While there is a difference in opinions as to how much direct indexing will take market share away from ETFs, there is no doubt that the strategy is growing. In fact, personalized portfolios in general are starting to really take shape. A big reason for this is that volatility is expected to continue next year and many investors want more control over their portfolios. While direct indexing lets investors cherry-pick which stocks to buy in a benchmark index, Edward Jones recently announced that it is providing advisors with a new and more personalized investing model for clients using ETFs and mutual funds. According to documents filed at the SEC, the personalized research models will consider client specifics such as existing assets, potential capital gains and losses, and the characteristics of the overall portfolio. Edward Jones is initially introducing these models on a limited basis. According to Scott Smith, director of advice relationships at Cerulli Associates, the personalized research models exemplify an industry trend toward personalization. He stated, “We’re seeing this across the industry, from direct indexing, where you’re knocking out individual securities, to this, where you’re tilting the portfolio. It’s all about using scalable technology to offer better client solutions.”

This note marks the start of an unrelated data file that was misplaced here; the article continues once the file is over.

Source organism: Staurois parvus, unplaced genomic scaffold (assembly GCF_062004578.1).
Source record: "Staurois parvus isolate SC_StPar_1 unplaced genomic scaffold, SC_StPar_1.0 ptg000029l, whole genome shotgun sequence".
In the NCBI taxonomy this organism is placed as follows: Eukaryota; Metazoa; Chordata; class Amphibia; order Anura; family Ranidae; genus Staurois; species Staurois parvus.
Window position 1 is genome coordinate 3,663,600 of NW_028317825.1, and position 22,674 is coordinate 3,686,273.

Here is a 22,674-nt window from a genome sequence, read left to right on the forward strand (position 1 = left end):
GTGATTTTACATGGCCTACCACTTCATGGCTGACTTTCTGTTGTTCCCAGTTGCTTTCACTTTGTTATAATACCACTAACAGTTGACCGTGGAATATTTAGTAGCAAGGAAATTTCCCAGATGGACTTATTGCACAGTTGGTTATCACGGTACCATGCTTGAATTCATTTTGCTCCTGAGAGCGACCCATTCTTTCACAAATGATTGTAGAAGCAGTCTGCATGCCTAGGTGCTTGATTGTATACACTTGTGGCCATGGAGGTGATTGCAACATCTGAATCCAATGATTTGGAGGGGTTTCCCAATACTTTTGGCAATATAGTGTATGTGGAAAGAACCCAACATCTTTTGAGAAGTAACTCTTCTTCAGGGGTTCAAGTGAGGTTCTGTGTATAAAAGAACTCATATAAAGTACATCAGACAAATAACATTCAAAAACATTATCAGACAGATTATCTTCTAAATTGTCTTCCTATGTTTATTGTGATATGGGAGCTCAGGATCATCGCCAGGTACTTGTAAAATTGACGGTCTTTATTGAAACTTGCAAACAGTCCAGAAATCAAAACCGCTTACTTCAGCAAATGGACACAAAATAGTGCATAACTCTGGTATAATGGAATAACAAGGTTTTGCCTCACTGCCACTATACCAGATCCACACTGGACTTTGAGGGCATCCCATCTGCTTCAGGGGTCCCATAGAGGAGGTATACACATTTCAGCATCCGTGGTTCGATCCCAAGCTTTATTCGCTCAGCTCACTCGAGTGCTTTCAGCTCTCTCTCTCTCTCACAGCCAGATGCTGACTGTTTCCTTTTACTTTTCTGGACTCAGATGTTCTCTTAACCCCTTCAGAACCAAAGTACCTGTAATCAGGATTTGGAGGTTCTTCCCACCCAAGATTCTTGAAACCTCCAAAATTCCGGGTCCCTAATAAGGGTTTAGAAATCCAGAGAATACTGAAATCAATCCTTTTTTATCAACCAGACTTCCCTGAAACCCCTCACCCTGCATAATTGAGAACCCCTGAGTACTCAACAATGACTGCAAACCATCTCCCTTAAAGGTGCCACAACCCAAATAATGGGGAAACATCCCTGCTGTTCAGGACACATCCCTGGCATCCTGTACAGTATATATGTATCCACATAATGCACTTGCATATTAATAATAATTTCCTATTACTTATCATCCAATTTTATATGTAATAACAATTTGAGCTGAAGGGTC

Finsum:As part of the trend towards personalized portfolios, Edward Jones recently announced that it will offer personalized research models using mutual funds and ETFs.
LPL Financial recently announced that it has appointed Garrett Fish as Senior Vice President and head of Model Portfolio Management to the firm’s investment research team. In this new role, Fish will lead LPL’s investment model portfolio function, leveraging his years of active portfolio management experience to guide the firm’s model management, which includes directing the investment process and communicating with advisors. Fish will also sit on the firm’s Strategic & Tactical Asset Allocation Committee, a body responsible for the multi-asset, capital market view of LPL. He comes to LPL from J.P. Morgan Asset Management, where he spent nearly two decades as an industry-recognized fund manager leading a variety of investment vehicles for institutional and wealth management. He has managed against large-cap equity, multi-asset, and sustainable mandates during his career. LPL’s Chief Investment Officer Marc Zabicki, had this to say as part of the announcement. “Garrett’s extensive active portfolio management experience, including his international purview, will deepen our investment model management capabilities for the benefit of LPL advisors and their clients. As he joins LPL’s seasoned team of research professionals, his background and experience will also be brought to bear across our entire organization as we work collectively to provide the expertise, rigorous analysis, and valued insights on which advisors and their clients can rely.”
Finsum:LPL bolstered its research team with the appointment of Garrett Fish as Head of Model Portfolio Management.